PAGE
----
Yes we offer an initial 6 drive pack for customers to start with. The system information is typically on 4 of them similar as you say with VNX2 systems. However, there are no restrictions preventing you from using them as data drives as well.
Some are saying this product compares to products like HP MSA and others. How does this product stands out from the competition?
The VNXe1600 is a block-only storage array and is positioned against other block-only systems in its class. Products like MSA have similar capacity and performance to VNXe1600, but lack one or more of the VNXe1600 key features. The MSA 1040, in particular, is a less capable product compared with VNXe1600, with limited IO flexibility, lower drive limits and lacking flash drive support. Products such as HP MSA 2040 & Lenovo S3200/S2200 Class, the Dot Hill-based systems from HP and Lenovo lack the mature ease-of-use features and VMware integration found in the VNXe1600 and have limited pool storage configuration and management capabilities - for example, they support only one storage pool per controller. Other VNXe1600 differentiators include:
Max. Drive Support – VNXe1600 supports up to 200 drives in mixed 2.5 Inch/3.5 Inch configurations while HP MSA, IBM V3700 and Lenovo support only half as many LFF drives compared with 2.5 Inch SFF support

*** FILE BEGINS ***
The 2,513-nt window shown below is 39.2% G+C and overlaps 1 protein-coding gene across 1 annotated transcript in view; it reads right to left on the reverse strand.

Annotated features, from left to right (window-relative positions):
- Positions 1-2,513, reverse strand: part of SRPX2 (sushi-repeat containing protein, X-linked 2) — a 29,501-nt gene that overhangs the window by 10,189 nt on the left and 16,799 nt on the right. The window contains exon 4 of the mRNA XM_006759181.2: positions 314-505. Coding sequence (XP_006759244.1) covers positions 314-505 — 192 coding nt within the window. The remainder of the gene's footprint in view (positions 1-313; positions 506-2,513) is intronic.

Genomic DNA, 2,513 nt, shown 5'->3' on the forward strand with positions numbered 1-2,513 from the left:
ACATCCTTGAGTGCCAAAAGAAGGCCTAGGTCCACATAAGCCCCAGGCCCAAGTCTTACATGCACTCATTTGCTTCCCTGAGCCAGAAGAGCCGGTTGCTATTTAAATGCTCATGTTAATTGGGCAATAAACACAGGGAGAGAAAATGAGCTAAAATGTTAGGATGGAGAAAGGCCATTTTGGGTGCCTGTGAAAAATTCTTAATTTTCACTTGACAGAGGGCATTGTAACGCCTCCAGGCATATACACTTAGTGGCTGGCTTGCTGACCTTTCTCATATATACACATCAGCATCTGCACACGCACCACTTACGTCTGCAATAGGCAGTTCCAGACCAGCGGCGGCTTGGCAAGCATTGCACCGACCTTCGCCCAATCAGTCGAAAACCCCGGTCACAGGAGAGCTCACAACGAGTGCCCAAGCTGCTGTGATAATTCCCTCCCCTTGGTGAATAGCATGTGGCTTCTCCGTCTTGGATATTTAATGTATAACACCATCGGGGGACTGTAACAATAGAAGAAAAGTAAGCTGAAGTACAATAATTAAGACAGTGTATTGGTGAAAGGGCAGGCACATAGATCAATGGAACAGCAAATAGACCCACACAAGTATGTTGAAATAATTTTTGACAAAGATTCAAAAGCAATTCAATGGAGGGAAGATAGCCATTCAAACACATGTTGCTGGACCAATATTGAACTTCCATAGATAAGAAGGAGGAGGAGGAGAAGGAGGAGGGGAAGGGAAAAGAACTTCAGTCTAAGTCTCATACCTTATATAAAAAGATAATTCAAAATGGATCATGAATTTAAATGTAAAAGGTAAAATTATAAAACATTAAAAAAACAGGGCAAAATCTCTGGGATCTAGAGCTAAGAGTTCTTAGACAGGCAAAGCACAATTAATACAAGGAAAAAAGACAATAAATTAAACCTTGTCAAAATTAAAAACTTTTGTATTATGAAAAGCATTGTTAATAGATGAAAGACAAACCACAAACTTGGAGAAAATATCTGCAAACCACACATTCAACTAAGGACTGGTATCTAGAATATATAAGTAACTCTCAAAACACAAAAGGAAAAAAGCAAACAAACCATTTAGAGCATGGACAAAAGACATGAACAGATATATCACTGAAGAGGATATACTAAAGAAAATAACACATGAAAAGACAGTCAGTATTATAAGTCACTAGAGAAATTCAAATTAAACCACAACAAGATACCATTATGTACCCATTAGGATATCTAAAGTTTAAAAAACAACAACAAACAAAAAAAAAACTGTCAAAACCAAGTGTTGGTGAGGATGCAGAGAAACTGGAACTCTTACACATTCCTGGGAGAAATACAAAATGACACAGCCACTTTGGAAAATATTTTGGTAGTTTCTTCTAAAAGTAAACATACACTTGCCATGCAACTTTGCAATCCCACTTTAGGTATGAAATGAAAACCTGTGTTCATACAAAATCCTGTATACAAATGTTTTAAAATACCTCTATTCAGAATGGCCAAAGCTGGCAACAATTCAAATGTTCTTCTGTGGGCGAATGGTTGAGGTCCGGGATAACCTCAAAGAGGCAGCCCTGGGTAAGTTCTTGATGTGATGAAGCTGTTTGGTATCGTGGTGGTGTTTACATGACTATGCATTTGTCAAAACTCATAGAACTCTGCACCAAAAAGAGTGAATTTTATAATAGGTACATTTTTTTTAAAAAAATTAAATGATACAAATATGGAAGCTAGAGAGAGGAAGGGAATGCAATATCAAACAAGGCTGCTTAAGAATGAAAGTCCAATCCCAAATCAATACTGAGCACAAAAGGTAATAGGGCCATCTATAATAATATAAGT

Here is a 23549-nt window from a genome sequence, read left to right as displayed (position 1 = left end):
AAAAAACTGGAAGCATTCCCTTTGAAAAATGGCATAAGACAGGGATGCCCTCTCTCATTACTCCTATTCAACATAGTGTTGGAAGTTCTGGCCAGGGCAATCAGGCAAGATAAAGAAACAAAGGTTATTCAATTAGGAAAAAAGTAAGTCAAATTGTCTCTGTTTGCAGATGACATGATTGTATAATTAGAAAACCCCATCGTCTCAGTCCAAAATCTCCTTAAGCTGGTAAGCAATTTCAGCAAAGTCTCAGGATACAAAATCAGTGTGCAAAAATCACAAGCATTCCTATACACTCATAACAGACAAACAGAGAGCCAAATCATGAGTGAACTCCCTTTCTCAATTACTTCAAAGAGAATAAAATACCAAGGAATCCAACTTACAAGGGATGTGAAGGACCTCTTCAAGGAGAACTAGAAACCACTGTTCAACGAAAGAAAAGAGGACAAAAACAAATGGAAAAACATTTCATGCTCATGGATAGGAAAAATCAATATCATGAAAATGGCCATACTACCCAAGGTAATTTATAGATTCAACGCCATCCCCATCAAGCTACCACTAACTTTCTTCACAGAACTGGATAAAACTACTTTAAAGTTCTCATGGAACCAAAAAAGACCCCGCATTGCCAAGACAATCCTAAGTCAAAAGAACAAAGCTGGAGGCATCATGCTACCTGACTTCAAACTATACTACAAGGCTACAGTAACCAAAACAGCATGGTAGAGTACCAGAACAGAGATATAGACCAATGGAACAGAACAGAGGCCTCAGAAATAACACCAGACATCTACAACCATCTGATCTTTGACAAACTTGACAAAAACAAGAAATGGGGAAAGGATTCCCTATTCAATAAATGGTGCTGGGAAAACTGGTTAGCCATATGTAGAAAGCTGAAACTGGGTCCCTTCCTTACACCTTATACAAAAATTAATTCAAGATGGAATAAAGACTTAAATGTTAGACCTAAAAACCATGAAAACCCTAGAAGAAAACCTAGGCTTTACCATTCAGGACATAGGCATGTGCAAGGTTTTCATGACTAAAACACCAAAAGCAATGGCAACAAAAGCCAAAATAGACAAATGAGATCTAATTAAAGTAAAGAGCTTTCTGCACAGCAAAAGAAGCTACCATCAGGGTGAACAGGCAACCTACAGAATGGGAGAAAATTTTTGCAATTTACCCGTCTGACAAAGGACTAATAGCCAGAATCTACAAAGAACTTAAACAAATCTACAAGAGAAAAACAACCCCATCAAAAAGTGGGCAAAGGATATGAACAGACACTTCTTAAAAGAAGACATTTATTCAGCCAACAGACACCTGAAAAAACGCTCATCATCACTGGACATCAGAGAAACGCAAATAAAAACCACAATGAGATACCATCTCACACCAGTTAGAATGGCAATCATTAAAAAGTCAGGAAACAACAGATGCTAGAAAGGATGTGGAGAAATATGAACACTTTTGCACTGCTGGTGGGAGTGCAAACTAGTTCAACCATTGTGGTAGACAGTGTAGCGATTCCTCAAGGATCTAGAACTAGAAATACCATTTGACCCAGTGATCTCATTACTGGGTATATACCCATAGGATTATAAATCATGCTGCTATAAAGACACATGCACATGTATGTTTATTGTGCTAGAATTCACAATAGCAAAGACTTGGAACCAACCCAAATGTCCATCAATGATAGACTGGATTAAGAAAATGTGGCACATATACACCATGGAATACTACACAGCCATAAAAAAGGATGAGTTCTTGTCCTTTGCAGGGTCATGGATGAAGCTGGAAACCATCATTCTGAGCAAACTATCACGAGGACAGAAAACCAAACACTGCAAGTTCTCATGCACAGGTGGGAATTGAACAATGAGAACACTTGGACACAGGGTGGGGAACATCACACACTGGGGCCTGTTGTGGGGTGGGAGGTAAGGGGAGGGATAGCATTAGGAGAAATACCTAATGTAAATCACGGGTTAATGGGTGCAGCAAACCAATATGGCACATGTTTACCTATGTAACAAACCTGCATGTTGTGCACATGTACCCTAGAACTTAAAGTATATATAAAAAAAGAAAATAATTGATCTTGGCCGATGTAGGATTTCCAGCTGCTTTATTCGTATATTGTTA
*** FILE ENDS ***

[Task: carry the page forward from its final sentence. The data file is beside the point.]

Host Interfaces – VNXe1600 combines CNA on-board ports along with an I/O expansion slot for multi-protocol supports with a wide variety of interface types.
SSD Extended Cache – FAST Cache provides easy-to-implement flash support compared with IBM (Easy Tier only) or Dell (no cache to SSD). Unlike the HP and Lenovo SSD cache capability, FAST Cache is both read and write, and is mirrored to avoid performance impact from a cache drive failure.
I wanted to be a little more specific in my reply relating to the drive question on the VNXe1600. The first 4 drives (slots 0-3) have <100GB each reserved for private space. The rest of the capacity on these 4 drives is available for customer use / data. The system pack contains these 4 drives plus 2 more so you can create a 4+1 RAID group with a single hot spare.
Can you ｌet us know whether the embedded 16Gb FC I/O port supports 2/4/8/16 Gb with auto-negotiation?
I believe they do but let me confirm it since I couldn't find any info about it in any documents...
Regarding FC ports. I wanted to offer the generic answer that by FC standards, any FC optical module can support two speeds below its maximum.
So a 16Gb port can support 8Gb and 4Gb, but not 2Gb.
As a storage admin, I have never considered this a significant limitation. What it really means is that you can't direct connect to a 2Gb port; and you could *probably* do that if you switched the 16Gb SFP for an 8Gb one.
If are still running 2Gb HBAs, they would work with an 8Gb switch, as would the 16Gb storage port.
If you are still running 2Gb switches...well, you really shouldn't be. 8Gb switches can be obtained at very reasonable prices per port.
Thank you for the reply. I understand it.
I am not planning to use 2Gb switches. So, it is not a problem at all.